The FA-61, designed by Heinrich Focke, flew for the first time on June 26, 1936. The FA-61 was the first practical design for a maneuverable helicopter. In 1937, as a propaganda stunt for the Nazi regime, the renowned female pilot Hanna Reitsch flew the FA-61 inside the city of Berlin’s Deutschlandhalle sports arena. Another German helicopter, the FL-282 Kolibri, was used by the German navy during World War II (1939-1945). It could fly at 140 km/h (90 mph) and reach an altitude of 4,000 m (13,000 ft) with a payload of 360 kg (800 lb). It was the first helicopter design produced in quantity, but only a few became operational before the war ended.
Igor Sikorsky, a Russian-born American aeronautical engineer, flew the first successful single main rotor helicopter, the VS-300, in 1939. He flew the final version of his VS-300 helicopter in 1941. Unlike previous helicopter designs, the VS-300 was the first helicopter to use a tail rotor to counteract the torque of the main rotor. This represented a major accomplishment that has been copied by the majority of helicopter designs built since. Sikorsky’s research and development of the VS-300 led to the R4, the first American helicopter built in large quantities
Take a look at the "Paul Weston Sea Era" thread. Paul has a two place design but no prototype. He is 84 and does not want to build another airplane but would like assist someone like yourself. He was working with Holden on a two place and Holden is now off on his own making "improvements". You will have several options on what to build but it will be a design in progress. That may be good if you want to have design input capability. Eitheer way I think the designs have some superior features not available in older designs. All this is covered in the extensive thread. Overlook the WIGE comments unless interested in Ground Effect.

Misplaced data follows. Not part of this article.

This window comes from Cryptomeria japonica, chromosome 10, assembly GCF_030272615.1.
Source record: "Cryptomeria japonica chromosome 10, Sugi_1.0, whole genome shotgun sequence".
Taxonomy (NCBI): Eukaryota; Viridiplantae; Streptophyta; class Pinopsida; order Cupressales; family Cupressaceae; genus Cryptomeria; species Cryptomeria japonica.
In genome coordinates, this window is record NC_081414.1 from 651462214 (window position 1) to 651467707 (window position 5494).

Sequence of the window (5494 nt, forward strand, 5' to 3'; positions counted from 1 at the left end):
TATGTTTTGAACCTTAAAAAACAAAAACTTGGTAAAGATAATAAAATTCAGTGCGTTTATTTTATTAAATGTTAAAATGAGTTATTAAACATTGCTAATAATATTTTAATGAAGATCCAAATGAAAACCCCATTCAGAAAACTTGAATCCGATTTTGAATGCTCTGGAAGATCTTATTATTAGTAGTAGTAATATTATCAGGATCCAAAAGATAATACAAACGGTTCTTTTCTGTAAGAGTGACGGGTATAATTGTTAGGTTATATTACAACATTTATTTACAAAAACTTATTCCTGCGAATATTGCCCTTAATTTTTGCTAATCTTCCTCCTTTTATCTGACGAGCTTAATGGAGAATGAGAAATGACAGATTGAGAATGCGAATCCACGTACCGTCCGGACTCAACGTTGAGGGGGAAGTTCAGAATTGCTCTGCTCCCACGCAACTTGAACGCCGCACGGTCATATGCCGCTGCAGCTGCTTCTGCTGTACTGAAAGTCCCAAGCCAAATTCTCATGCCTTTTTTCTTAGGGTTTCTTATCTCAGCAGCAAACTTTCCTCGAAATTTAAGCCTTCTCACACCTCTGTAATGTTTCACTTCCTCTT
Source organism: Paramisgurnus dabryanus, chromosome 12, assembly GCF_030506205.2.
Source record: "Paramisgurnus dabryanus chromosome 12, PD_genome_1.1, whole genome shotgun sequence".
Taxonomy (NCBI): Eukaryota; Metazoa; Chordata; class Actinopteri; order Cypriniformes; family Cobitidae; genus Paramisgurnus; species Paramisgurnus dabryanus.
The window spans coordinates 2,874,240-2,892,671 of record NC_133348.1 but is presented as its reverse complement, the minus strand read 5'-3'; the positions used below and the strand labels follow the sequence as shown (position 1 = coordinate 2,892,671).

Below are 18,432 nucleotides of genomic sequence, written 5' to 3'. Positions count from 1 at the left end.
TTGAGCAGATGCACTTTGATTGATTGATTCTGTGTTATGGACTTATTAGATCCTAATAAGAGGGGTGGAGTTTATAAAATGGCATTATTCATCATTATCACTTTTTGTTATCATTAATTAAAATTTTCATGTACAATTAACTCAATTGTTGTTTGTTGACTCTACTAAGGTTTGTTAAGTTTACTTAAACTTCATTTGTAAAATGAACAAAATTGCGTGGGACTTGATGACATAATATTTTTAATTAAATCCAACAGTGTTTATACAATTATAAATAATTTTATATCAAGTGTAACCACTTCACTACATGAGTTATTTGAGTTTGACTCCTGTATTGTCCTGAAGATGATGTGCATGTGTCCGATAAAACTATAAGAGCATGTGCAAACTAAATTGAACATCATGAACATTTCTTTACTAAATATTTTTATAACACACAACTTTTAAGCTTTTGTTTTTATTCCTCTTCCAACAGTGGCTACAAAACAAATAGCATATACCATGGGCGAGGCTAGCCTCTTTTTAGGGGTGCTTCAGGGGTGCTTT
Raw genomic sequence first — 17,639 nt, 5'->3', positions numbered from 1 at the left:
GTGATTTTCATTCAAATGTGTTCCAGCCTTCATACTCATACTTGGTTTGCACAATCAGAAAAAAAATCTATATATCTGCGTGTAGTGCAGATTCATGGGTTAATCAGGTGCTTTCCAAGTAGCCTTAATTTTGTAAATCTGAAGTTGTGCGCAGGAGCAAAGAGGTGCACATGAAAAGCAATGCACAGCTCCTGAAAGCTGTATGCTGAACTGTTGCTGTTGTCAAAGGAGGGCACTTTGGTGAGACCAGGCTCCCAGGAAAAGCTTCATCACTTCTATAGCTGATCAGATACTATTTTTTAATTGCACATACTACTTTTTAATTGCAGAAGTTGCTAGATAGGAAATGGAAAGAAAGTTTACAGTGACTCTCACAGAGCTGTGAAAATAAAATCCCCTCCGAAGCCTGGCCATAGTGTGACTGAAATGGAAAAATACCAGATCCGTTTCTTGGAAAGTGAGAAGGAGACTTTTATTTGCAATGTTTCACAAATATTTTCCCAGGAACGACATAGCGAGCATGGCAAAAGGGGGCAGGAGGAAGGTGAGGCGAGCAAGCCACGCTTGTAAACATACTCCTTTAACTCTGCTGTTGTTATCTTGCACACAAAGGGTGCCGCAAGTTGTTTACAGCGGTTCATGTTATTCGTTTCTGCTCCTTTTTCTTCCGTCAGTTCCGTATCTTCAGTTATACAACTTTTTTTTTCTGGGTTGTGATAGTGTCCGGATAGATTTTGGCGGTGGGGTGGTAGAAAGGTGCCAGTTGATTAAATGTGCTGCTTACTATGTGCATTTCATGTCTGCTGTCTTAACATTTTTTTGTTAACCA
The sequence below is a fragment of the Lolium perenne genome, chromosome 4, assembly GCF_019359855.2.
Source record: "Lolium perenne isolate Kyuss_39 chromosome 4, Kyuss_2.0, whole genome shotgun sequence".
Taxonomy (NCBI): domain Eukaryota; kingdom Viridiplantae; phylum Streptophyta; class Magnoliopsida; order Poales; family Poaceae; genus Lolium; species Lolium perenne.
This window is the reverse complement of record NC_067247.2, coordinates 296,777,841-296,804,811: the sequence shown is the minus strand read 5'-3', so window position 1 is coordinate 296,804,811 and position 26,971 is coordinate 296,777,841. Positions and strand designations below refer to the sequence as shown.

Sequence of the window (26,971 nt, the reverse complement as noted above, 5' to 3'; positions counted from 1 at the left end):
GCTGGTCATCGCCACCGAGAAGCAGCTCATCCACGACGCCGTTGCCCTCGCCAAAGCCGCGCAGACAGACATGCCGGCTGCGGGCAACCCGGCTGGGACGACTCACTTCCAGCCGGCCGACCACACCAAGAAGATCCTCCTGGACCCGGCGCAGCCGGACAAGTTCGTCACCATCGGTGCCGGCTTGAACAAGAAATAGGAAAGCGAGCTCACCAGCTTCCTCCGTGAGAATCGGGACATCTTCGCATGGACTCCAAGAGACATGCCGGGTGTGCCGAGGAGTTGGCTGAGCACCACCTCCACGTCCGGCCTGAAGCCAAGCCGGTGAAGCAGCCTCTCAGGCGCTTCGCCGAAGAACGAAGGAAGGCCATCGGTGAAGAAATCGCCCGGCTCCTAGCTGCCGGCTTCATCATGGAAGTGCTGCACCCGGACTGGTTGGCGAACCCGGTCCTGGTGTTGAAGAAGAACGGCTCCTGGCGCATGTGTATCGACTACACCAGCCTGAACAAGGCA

There are several designs mentioned by other people already.
I've kicked around the idea of reviving the Vireo LSA project and turning towards an amphibian design (at least nominatively) where the bottom hull could be removed easily when water operations are not envisioned thus making it more aerodynamic not to mention more appealing to those who don't want or need amphibian capability. I have little need or desire for waterborne flying but the engineering challenge of designing a flying boat (not to mention the aesthetic option of retractable gear available to an amphibian LSA) is very appealing.This is why I am designing a new one. There are limitations with existing configurations and the penalty for water operation is very large, perhaps 50% higher drag. Most don't allow proper access into the front and most are quite draggy. Many are tail draggers and this makes the insurance much higher. The problem is unless you can afford to go without insurance, the insurance is going to make it very expensive. Typical insurance costs are 1/5-1/4 the cost of the insured value per year. If you have a $50,000 seaplane, you have a cost of nearly $10,000 for insurance potentially. Most people don't insure.
Steve,I've kicked around the idea of reviving the Vireo LSA project and turning towards an amphibian design (at least nominatively) where the bottom hull could be removed easily when water operations are not envisioned thus making it more aerodynamic not to mention more appealing to those who don't want or need amphibian capability. I have little need or desire for waterborne flying but the engineering challenge of designing a flying boat (not to mention the aesthetic option of retractable gear available to an amphibian LSA) is very appealing.
Under the original design of the Vireo, if you went with minimal instruments for strictly VFR flying (it was envisioned as being a LSA which would also be a stable instrument platform to increase marketability to private pilots) chances are good that it would be more affordable than the fancy composite flying boat designs which are also hideously ugly from an aesthetics standpoint. It would reduce the risk of sensitization of the builder to the chemicals associated with composites due to the only part of the aircraft that would be large scale and composed of composites would be the lower hull.
Yeah, but I dislike floatplanes. I think they look funny. Not as funny as things like the Icon or Deathwind (err...Seawind) but still just odd looking. Kind of like the whole "Let's land on water!" thing was a last minute consideration and someone went and scavenged a couple of kayaks from their garage.A Glastar has that concept in that floats can be added, and gear can be changed to tri or tail dragger.
The Vireo is the working name for the LSA I am working on designing. I figure it is appropriate to name a light aircraft after a group of small songbirds. Other than the cockpit layout, I don't have much done currently because I am nearly completely reworking everything (save the cockpit) into an amphibian. It will be a mid-wing, pusher flying boat. To be quite honest, the whole "flying boat" thing is more or less just an excuse for retractable gear because I think fixed gear look odd. It's like a racing bike with training wheels on it.I don't know what a vireo is.